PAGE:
THE number of people estimated to be facing moderate to severe levels of food insecurity in the English-speaking Caribbean has risen by an alarming 46 per cent over the last six months.
According to a recent survey conducted by the Caribbean Community (Caricom) and the United Nations World Food Programme (WFP), nearly 4.1 million people or 57 per cent of the population now face food insecurity.
While severe food insecurity in the region remained largely unchanged, when compared to February 2022, there has been a significant increase in households that have fallen into moderate levels of food insecurity. Overall, the number of food-insecure people has increased by 1.3 million over the past six months. The deterioration has been attributed to rising costs for food and other commodities as the ripple effects of the Ukraine conflict and a slow recovery from the novel coronavirus pandemic are felt throughout Latin America and the Caribbean.
Nearly six per cent of people in the English-speaking Caribbean reported going an entire day without eating in the week leading up to the survey, which is a one per cent increase since February 2022. Another 36 per cent of respondents skipped meals or ate less than usual, and 32 per cent ate less-preferred foods in the week leading up to the survey. In February these figures were at 30 and 25 per cent, respectively.
“We are seeing worrying trends in the region with people selling off their assets and using their savings to meet basic needs. This was unheard of in the region previously,” said Regis Chapman, representative and country director, WFP Caribbean Multi-Country Office. “These negative coping strategies are unsustainable, and we fear that these short-term measures will lead to a further increase in the number of people who are unable to meet their daily food requirements.”
The Caribbean region continues to be impacted by external factors which threaten livelihoods and the ability of people to meet their basic needs. On average, food inflation in the English- and Dutch-speaking Caribbean has risen by 10.2 per cent across 20 countries as of March 2022. High energy prices are exacerbating the food price crisis. Ninety-seven per cent of people surveyed reported seeing higher prices for food items compared to 59 per cent in April 2020.
“For the first time in over two years, people’s inability to meet food and essential needs were top concerns, followed by unemployment,” said Joseph Cox, assistant secretary general, economic integration, innovation and development, Caricom Secretariat. “Caricom recognises that further support is necessary to reduce the level of need in the region and establish systems which facilitate access to nutritious food for all. Leaders in the region are actively engaging with decision-makers across all relevant sectors to identify solutions for increasing food production and reducing import dependency within the region in order to reduce the cost of food.”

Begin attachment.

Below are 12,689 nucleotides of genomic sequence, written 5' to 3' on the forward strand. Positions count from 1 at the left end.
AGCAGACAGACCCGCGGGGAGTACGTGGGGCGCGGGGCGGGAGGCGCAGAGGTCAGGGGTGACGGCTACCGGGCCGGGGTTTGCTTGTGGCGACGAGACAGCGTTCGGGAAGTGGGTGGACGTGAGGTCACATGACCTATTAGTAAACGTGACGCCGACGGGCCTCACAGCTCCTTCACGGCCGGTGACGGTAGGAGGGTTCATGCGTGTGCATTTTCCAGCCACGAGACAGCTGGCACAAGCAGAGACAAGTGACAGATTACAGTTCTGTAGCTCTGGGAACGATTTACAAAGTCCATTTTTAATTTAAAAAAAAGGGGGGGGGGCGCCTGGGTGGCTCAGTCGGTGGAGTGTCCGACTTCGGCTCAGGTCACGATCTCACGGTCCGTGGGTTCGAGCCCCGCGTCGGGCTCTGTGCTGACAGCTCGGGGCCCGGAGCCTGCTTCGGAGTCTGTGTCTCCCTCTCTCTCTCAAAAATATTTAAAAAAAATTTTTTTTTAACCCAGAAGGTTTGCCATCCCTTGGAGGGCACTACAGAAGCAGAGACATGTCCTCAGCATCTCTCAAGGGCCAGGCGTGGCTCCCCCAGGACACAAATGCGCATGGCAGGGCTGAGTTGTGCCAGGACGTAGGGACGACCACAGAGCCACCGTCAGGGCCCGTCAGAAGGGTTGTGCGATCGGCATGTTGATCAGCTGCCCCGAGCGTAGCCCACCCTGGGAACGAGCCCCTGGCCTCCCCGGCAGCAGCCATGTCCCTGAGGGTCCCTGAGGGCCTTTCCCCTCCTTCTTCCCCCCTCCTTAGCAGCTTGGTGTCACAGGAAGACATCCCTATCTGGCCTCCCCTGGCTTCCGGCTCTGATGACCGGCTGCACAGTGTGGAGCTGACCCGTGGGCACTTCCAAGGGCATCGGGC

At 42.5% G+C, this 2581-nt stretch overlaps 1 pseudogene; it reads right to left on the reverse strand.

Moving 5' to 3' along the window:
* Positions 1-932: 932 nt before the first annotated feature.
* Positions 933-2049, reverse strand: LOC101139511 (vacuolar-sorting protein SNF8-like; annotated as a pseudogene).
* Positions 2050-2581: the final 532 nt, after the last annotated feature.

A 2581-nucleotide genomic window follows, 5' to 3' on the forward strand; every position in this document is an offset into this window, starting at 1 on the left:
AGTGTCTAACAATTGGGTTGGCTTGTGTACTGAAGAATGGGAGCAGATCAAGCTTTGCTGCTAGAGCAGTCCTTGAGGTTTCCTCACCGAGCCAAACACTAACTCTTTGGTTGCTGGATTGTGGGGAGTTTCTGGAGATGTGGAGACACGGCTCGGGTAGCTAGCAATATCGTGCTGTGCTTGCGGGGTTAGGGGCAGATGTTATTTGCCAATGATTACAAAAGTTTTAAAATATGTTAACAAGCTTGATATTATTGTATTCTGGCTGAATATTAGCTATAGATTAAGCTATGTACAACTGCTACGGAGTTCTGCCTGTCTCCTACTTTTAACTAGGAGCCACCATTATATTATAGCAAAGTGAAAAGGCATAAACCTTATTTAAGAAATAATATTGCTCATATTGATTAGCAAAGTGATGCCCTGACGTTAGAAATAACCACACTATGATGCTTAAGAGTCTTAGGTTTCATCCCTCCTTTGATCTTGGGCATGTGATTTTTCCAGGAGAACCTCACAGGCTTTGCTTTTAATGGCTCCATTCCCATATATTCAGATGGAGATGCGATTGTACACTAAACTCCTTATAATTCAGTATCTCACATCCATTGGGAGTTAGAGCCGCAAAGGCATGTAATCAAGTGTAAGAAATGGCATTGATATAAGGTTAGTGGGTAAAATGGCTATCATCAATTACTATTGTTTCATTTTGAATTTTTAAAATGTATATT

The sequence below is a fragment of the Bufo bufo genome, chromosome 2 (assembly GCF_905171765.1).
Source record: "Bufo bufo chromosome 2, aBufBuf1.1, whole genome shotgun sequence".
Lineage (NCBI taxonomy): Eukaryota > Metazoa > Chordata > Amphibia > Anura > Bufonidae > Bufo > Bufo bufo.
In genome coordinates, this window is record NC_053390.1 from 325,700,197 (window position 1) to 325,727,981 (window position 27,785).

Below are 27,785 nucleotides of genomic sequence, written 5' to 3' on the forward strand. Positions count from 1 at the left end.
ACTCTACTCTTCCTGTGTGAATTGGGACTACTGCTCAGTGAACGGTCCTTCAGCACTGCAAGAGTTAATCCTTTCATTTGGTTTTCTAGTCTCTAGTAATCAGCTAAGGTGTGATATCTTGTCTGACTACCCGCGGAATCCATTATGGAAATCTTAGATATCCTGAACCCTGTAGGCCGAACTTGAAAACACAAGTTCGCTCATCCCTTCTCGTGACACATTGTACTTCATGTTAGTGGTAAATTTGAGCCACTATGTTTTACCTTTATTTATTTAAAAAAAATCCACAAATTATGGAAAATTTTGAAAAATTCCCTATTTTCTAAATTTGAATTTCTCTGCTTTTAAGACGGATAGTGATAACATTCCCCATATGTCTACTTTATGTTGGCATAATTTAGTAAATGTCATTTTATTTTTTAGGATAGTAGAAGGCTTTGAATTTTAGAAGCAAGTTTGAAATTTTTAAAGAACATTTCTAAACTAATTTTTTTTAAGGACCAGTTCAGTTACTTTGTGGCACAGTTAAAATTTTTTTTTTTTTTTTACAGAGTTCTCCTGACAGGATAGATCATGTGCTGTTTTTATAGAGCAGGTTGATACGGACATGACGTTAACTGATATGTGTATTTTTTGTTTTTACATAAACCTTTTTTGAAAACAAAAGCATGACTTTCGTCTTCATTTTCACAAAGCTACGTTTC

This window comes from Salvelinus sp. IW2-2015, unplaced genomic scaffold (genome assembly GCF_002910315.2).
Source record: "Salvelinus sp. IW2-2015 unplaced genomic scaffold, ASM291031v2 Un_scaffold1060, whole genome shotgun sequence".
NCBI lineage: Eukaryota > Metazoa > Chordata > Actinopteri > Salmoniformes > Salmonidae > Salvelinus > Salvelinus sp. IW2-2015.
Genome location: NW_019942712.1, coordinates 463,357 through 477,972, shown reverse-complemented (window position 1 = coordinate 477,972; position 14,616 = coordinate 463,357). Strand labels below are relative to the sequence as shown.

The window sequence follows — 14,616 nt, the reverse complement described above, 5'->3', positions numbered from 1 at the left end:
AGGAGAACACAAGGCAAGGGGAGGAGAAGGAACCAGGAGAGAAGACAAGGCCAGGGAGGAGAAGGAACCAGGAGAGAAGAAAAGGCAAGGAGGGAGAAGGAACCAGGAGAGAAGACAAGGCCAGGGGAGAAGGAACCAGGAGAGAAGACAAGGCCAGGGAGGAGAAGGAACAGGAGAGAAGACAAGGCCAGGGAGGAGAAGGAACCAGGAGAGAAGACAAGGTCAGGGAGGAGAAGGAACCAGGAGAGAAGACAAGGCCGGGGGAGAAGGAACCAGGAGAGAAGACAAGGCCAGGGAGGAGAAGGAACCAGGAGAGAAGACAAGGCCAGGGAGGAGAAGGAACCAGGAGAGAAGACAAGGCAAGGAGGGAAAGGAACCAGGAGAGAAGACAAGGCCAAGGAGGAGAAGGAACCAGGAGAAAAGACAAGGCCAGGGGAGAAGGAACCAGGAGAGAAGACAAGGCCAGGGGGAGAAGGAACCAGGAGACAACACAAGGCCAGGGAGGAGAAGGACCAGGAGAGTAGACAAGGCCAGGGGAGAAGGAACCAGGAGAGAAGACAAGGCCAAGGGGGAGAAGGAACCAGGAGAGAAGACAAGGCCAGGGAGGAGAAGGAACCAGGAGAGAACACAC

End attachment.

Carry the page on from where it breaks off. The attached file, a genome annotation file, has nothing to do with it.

In a new edition of its flagship annual report, Economic Survey of Latin America and the Caribbean, the Economic Commission for Latin America and the Caribbean indicates that although inflation has affected all components of the consumer price index (CPI) in 2021 and 2022, rates are highest for food and energy.
Prices in those sectors have increased at rates not seen since 2008, during the global financial crisis. At the end of 2021 food inflation in the region was 7.4 per cent; by June 2022 it had reached 11.9 per cent. At the subregional level, in 2021, the economies of Central America and Mexico had the highest inflation, at 8.7 per cent, whereas during the first half of 2022 the economies of South America had the highest rate, at 11.9 per cent.
Food inflation was increasing in 24 countries in 2021 and in 29 countries during the first six months of 2022.
The most recent survey results and an interactive dashboard are available to carry out a full comparison of data across all five rounds of the survey and the different countries that are covered. The dashboard now has additional information, specifically on the impact of economic conditions on the farming and fishing sectors along with livelihoods, markets, and food security.
In the meantime, Caricom, WFP and other partners continue to work together to increase people’s resilience to shocks through stronger disaster management, social protection, and food systems that are more effective, sustainable and responsive in meeting the needs of those most affected by crises. Social protection programmes and other government support have been scaled up throughout the Caribbean, helping offset the impacts of the crisis. Investments in agriculture are aimed at reducing the reliance on imports.